The Postman Always Rings Twice (1946 film)

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The Postman Always Rings Twice
PostmanAlwaysPoster.jpg
Poster for the theatrical release
Directed by Tay Garnett
Produced by Carey Wilson
Screenplay by Harry Ruskin
Niven Busch
Based on The Postman Always Rings Twice
1934 novel
by James M. Cain
Starring Lana Turner
John Garfield
Cecil Kellaway
Hume Cronyn
Music by George Bassman
Erich Zeisl
Cinematography Sidney Wagner
Edited by George White
Distributed by Metro-Goldwyn-Mayer
Release date
  • May 2, 1946 (1946-05-02) (United States)
Running time
113 minutes
Country United States
Language English
Budget $1,683,000[1][2]
Box office $5,086,000[1][2]

The Postman Always Rings Twice is a 1946 American film noir based on the 1934 novel of the same name by James M. Cain.[3] This adaptation of the novel features Lana Turner, John Garfield, Cecil Kellaway, Hume Cronyn, Leon Ames, and Audrey Totter. It was directed by Tay Garnett. The musical score was written by George Bassman and Erich Zeisl (the latter uncredited).[4]

This version was the third filming of The Postman Always Rings Twice, but the first under the novel's original title and the first in English. Previously, the novel had been filmed as Le Dernier Tournant (The Last Turning) in France in 1939 and as Ossessione (Obsession) in Italy in 1943.

Plot[edit]

Lana Turner in the trailer for the film

Frank Chambers (John Garfield) is a hobo who has hitched a ride with a man we later come to learn is the local District Attorney, Kyle Sackett (Leon Ames). He drops Frank off at a rural diner/service station, Twin Oaks, for a meal. Frank ends up working there. The diner is operated by a beautiful young woman, Cora Smith (Lana Turner), and her much older husband, Nick (Cecil Kellaway).

Frank and Cora start to have an affair soon after they meet. Cora is tired of her situation, married to a man she does not love and working at a diner that she wishes to own outright. During an attempt to run away together, Cora concludes that if she divorces Nick, she will end up with nothing; she and Frank will be no further ahead. They return to Twin Oaks in time for her to retrieve the goodbye note she had left in the cash register for Nick. Cora talks Frank into murdering Nick, in order for them to have the diner. The plan involves Cora striking Nick with a sock full of ball-bearings and pretending he had fatally hit his head falling in the bathtub. Things go awry when a police officer stops by and a cat causes a power outage. Cora does manage to knock Nick over the head and, while severely injuring him, he is not mortally wounded.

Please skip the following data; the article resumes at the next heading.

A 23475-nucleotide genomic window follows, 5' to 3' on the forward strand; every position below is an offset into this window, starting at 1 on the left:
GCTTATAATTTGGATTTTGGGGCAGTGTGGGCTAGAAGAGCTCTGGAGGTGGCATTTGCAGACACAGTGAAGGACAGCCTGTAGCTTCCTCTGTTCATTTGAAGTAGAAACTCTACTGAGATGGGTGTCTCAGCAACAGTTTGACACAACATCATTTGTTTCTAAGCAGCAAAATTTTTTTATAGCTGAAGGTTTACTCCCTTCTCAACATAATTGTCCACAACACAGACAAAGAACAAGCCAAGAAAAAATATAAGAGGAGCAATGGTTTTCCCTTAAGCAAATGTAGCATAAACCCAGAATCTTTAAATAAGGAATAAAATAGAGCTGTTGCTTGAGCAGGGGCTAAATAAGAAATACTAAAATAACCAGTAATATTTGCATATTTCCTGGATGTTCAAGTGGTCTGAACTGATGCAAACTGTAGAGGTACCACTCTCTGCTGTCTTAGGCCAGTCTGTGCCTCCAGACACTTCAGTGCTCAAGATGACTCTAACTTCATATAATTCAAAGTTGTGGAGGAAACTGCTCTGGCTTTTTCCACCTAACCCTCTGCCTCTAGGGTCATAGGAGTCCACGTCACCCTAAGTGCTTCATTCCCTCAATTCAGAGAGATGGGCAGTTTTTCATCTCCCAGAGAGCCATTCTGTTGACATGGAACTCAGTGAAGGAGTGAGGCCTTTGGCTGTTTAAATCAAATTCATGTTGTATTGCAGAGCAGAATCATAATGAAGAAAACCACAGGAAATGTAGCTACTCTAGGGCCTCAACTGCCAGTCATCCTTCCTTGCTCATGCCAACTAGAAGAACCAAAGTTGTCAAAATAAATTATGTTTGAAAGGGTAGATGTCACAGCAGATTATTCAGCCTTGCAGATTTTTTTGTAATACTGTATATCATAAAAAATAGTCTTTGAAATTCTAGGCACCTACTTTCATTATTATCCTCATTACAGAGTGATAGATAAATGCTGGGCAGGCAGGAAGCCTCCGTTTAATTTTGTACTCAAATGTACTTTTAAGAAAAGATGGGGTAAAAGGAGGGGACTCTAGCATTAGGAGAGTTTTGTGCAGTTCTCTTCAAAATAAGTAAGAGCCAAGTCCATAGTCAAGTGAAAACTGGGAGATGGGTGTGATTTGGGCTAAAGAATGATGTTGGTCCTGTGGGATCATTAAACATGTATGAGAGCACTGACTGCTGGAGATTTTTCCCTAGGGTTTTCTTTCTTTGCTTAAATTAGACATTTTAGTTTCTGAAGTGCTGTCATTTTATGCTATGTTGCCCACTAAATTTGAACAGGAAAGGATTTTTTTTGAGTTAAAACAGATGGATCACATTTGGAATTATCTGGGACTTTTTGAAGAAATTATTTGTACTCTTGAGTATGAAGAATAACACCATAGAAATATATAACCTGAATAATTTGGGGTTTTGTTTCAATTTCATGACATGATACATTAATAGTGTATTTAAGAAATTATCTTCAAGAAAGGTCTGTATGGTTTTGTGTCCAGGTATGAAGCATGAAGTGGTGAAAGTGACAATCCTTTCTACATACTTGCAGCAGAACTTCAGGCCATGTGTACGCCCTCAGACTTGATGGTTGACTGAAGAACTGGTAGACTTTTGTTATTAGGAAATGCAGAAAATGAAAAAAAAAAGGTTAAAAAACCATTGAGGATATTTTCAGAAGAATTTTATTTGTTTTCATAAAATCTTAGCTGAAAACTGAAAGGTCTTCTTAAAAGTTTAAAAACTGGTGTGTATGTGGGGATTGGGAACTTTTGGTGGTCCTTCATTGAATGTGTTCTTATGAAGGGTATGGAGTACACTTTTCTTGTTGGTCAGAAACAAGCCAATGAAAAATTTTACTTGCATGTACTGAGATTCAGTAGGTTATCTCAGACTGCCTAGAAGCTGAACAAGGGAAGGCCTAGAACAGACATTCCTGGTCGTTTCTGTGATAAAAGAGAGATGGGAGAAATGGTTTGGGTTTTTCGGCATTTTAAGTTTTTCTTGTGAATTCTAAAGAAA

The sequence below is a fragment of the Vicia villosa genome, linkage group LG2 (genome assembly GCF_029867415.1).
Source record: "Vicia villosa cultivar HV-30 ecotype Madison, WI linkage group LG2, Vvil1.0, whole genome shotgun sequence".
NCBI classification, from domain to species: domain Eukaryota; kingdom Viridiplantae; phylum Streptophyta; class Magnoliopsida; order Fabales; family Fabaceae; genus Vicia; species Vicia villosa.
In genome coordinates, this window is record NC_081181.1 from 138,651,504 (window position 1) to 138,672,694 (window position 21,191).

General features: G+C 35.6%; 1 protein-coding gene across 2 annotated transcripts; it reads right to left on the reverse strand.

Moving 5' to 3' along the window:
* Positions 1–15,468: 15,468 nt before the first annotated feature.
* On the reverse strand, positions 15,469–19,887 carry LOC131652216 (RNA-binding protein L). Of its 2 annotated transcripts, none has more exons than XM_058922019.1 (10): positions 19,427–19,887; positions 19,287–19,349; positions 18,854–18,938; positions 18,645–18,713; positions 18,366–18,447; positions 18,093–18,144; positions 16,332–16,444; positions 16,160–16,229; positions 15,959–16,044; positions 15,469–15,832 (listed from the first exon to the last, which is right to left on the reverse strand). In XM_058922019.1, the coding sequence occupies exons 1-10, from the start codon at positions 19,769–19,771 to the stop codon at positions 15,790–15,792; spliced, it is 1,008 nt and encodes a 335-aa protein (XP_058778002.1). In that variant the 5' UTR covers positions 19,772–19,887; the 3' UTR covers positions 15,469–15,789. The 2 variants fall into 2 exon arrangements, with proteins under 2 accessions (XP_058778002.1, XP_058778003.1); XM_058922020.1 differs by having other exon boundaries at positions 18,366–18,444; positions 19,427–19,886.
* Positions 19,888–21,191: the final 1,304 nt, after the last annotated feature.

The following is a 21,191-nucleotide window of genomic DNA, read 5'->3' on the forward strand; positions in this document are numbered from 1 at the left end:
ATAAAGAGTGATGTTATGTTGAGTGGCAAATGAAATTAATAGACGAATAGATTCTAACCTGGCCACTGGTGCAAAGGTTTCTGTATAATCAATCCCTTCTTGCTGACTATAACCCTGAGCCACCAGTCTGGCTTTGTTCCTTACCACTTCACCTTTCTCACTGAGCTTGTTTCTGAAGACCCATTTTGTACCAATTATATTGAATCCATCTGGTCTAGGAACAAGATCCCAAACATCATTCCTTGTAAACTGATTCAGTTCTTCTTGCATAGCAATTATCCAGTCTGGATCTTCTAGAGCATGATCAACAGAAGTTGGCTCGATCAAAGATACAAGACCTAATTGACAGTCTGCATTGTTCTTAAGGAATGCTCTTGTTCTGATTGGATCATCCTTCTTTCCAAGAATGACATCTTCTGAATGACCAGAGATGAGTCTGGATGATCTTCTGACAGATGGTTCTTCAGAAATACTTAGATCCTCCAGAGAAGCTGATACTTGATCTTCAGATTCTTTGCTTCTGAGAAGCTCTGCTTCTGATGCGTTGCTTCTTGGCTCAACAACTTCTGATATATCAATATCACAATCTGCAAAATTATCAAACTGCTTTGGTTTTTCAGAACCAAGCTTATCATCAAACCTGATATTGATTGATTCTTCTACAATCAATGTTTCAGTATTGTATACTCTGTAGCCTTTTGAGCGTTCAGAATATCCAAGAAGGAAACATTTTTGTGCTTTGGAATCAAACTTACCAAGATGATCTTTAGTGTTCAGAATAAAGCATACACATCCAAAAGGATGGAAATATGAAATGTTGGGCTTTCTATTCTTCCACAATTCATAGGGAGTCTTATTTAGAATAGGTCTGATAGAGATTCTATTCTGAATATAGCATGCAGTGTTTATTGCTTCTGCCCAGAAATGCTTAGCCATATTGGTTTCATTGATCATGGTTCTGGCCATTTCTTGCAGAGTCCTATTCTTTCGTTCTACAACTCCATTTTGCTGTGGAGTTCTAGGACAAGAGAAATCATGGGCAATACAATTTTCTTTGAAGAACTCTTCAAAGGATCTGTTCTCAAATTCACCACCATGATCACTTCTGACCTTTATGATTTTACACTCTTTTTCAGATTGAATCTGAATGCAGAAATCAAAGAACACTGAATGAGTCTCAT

The couple are thrilled when it is determined that Nick will be all right, and that he has no recollection of being struck by any outside source. They share a happy week, running the business together and enjoying their relationship. The police officer stops by one day and happens to let Frank know that he passed Cora driving Nick back from the hospital. Frank sees there is really no hope for a definite future with her, so he decides to move on before she returns. He goes to L.A.; after a couple of weeks, he starts hanging around the marketplace from which he knows Nick and Cora buy most of their produce, hoping to see her. He runs into Nick, who has been looking for him; Nick insists Frank return to Twin Oaks with him, that "something important's gonna happen tonight and you're in on it".

Upon Frank's return, Cora behaves coolly toward him; the three of them have dinner together and Nick announces that he will be selling Twin Oaks and that Cora and he will be moving in with his infirm sister in northern Canada. That night, Cora is desperate; Frank finds her in the kitchen, with a knife she says she was going to use on herself. She tells him she could have maybe suffered along with anything if he had not come back. The three of them are driving to Santa Barbara the next night, to sign off on the sale of Twin Oaks and for Frank to meet his new boss. Frank and Cora conspire to stage a drunk-driving accident that will kill Nick. As they are about to leave, District Attorney Sackett shows up for gas; the couple had planned to fake an argument, at a gas station along the way, in which Cora insists she drive because the men are too drunk (in fact, it is only Nick who is drunk). Since Sackett is there, they feign the exchange there at Twin Oaks, so he can later be a witness if needed. Cora drives along precarious cliff roads and soon stops the car. They succeed in killing Nick but, things go wrong and Frank is seriously injured. Sackett, who has been following them from the start, greets Cora as she emerges from the cliff side, crying for help.

As a tactic intended to get Cora and Frank to turn on each other, the District Attorney files murder charges against only Cora. Although this ploy works, a clever twist by Cora's lawyer (Hume Cronyn) prevents Cora's full confession from coming into the hands of the prosecutor. With Sackett's idea having failed to generate any new evidence for the prosecution, Cora benefits from a plea bargain in which she pleads guilty to manslaughter and receives probation.